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It will doubtless be with much surprise that our readers will learn from an article on another page that there has been a revival of hook-swinging in India. This horrible transaction, which took place a few miles from Madura in October last, was not the freak of an individual. Thousands of Hindus were in attendance, and willing hands drew the car on which was mounted the pole with the victim. The man was chosen by lot to make a sacrifice to the goddess of rain. The serious drought had impressed the people with the idea that this goddess needed propitiation. But the rains had well set in before the hook-swinging was arranged for. Nevertheless the people proceeded with the hideous rite. It seems that the government has never formally forbidden hook-swinging as it has the suttee. The Madras Mail of October 29, in its account of this instance of hook-swinging, says that the young man was still living and bid fair to recover from the shock. We feel like apologizing to our readers for presenting, with photographic accuracy, such a representation of the maltreatment of a human being as will be found on another page; but in these days when so much is said of the excellencies of the ethnic religions, and Brahminism and Buddhism are so often lauded, we feel that an object-lesson in regard to one of them, though repulsive, may be valuable.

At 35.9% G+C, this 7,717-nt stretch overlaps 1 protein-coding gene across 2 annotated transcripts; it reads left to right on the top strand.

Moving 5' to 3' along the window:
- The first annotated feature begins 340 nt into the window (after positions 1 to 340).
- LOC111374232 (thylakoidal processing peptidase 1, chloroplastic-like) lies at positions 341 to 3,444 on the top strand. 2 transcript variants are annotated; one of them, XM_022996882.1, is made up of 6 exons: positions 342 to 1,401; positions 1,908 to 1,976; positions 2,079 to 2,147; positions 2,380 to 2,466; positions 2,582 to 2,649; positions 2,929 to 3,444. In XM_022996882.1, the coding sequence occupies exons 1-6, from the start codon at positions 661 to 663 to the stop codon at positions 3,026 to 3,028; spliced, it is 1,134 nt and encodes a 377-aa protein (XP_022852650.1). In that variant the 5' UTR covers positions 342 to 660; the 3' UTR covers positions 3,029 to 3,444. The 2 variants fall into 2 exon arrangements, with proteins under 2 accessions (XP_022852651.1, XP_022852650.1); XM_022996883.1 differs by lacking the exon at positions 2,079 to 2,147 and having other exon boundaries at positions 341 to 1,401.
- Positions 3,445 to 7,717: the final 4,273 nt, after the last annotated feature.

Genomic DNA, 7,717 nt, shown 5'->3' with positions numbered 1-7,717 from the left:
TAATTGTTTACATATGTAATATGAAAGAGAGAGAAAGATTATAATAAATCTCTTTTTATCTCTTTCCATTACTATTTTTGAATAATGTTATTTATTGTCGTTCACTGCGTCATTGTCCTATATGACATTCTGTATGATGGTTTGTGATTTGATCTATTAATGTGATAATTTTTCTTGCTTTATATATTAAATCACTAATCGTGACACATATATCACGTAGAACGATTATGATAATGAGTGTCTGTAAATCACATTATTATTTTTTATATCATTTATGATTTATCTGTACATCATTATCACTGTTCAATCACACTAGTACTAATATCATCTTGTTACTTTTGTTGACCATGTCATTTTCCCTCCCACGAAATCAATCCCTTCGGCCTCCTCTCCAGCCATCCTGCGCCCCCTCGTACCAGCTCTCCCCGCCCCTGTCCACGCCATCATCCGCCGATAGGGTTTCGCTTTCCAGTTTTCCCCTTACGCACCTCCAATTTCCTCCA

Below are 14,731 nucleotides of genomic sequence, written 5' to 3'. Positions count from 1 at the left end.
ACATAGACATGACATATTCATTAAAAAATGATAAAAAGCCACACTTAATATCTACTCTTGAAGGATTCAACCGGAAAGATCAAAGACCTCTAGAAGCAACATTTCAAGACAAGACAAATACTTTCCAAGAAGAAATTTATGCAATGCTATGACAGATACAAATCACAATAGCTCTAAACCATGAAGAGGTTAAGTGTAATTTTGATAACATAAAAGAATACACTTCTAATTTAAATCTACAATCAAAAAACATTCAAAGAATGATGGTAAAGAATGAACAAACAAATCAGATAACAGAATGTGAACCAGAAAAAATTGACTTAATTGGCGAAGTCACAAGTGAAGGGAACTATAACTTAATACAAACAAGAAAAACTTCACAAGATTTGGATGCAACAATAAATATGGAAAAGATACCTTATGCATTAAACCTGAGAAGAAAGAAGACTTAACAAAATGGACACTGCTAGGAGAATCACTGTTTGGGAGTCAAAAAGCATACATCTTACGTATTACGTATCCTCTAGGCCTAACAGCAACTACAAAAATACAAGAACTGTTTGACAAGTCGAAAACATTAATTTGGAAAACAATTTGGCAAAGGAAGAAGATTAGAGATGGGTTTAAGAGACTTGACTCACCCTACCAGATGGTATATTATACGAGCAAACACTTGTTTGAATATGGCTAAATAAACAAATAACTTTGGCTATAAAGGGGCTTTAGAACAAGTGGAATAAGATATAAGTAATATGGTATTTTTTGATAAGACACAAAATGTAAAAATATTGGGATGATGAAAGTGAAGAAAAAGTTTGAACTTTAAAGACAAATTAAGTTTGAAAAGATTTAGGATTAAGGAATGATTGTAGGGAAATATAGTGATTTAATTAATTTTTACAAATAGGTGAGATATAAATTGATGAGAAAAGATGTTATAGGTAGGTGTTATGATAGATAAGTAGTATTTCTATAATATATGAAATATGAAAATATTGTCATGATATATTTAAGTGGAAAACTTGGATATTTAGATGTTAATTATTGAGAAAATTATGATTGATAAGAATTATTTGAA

We have received from the United Society of Christian Endeavor a Portfolio of Programs for Missionary Meetings, prepared by Rev. S. L. Mershon. The programs number twenty, and relate to all classes of missions at home and abroad, with references to books and other sources of information, by use of which the young people can prepare themselves for missionary meetings. The issue of this Portfolio is another pleasant sign that the Societies of Christian Endeavor are definitely turning their thoughts toward intelligent Christian work far and near.

Thought and effort for the kingdom of God outside of their own immediate circles will do more than anything else for the development of these organizations of young people. The missionary element, which is so heartily favored by all leaders in the Christian Endeavor movement, will greatly aid in strengthening the tone of piety among young people, and will turn sentiment and feeling into practical Christian channels. May God bless these young disciples in their missionary work !